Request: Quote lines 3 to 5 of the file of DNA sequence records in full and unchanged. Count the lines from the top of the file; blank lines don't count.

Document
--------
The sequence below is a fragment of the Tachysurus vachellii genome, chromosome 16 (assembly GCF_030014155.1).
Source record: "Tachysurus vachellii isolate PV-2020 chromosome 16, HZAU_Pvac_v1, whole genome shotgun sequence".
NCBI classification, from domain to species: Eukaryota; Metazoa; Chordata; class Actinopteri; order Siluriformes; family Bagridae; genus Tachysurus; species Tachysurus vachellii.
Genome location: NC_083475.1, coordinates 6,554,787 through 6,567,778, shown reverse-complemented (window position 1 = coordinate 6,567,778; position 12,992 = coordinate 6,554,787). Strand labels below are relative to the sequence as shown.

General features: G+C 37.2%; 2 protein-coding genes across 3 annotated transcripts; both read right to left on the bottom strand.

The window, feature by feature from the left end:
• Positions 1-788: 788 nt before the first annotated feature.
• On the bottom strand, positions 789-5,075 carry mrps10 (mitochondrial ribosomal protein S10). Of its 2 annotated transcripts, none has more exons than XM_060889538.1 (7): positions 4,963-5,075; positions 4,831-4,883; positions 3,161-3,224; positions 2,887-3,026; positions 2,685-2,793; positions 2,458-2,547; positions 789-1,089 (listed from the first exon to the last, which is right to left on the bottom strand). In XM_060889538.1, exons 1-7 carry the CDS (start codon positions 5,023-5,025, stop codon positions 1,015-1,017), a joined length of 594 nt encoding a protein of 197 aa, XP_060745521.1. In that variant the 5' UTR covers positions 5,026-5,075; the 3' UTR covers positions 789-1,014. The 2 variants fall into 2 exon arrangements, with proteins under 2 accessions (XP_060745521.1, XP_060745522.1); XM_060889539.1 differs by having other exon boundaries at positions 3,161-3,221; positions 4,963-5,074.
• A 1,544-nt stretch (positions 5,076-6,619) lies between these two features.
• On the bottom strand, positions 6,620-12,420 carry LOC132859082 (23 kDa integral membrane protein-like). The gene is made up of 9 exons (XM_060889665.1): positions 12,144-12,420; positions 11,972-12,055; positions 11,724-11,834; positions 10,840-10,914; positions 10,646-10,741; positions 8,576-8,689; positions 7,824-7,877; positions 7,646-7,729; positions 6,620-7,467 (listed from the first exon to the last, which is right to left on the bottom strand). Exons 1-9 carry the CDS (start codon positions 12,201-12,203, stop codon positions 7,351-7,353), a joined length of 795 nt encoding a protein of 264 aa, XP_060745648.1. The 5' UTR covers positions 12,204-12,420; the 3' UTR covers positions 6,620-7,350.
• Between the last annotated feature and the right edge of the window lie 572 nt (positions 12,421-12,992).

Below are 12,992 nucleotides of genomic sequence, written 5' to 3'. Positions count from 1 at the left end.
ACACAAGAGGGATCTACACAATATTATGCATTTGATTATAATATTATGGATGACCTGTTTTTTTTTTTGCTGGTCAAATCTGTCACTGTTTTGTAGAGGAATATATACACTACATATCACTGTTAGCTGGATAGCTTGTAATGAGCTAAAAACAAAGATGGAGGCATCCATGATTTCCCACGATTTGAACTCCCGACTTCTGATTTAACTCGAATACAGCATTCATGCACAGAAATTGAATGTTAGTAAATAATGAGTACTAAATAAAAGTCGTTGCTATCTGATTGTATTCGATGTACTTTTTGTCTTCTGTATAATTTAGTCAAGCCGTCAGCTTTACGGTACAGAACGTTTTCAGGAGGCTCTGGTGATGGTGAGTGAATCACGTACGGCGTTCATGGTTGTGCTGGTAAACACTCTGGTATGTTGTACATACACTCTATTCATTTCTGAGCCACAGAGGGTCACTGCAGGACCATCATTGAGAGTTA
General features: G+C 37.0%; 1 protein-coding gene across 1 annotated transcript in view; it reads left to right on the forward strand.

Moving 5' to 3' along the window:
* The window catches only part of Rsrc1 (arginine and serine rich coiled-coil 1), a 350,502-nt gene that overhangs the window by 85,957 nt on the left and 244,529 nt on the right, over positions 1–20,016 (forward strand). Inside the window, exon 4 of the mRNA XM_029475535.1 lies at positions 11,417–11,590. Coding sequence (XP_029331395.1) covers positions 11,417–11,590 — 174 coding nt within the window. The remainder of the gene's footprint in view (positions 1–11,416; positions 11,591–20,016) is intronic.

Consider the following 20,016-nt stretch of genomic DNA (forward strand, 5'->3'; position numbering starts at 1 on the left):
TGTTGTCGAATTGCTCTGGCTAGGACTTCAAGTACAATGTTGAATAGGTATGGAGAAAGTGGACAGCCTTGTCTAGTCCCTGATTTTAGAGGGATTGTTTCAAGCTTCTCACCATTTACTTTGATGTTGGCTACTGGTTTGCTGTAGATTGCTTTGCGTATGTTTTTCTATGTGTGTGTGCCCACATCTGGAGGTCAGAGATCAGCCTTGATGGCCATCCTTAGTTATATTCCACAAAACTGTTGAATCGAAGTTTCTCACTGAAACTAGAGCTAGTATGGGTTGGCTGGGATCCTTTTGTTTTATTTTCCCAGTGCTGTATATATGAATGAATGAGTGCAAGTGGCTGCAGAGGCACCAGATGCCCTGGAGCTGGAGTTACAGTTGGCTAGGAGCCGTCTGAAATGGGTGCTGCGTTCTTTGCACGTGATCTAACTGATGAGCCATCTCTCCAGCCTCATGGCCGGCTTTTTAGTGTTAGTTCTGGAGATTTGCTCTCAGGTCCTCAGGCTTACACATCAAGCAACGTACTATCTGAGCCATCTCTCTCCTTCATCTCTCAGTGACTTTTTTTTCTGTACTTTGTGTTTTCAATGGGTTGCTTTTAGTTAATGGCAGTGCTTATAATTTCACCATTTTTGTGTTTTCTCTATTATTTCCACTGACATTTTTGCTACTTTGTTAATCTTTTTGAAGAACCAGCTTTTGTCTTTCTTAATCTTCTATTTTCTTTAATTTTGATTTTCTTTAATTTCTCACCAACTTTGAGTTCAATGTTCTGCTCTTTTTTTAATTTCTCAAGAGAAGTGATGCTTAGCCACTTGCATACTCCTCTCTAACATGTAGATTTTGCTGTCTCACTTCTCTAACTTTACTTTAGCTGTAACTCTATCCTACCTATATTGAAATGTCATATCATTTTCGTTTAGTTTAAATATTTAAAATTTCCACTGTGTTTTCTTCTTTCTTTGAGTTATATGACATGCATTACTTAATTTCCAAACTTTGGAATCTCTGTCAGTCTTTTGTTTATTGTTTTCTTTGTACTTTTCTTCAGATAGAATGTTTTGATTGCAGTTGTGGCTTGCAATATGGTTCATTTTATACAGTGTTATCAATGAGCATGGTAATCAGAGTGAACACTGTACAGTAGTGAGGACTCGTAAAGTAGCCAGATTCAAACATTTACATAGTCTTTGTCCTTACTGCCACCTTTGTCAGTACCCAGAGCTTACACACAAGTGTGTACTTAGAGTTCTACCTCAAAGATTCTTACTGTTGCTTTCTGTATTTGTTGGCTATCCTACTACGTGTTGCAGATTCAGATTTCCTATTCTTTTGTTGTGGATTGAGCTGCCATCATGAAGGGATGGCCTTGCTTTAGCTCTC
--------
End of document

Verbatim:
NCBI classification, from domain to species: Eukaryota; Metazoa; Chordata; class Actinopteri; order Siluriformes; family Bagridae; genus Tachysurus; species Tachysurus vachellii.
Genome location: NC_083475.1, coordinates 6,554,787 through 6,567,778, shown reverse-complemented (window position 1 = coordinate 6,567,778; position 12,992 = coordinate 6,554,787). Strand labels below are relative to the sequence as shown.

General features: G+C 37.2%; 2 protein-coding genes across 3 annotated transcripts; both read right to left on the bottom strand.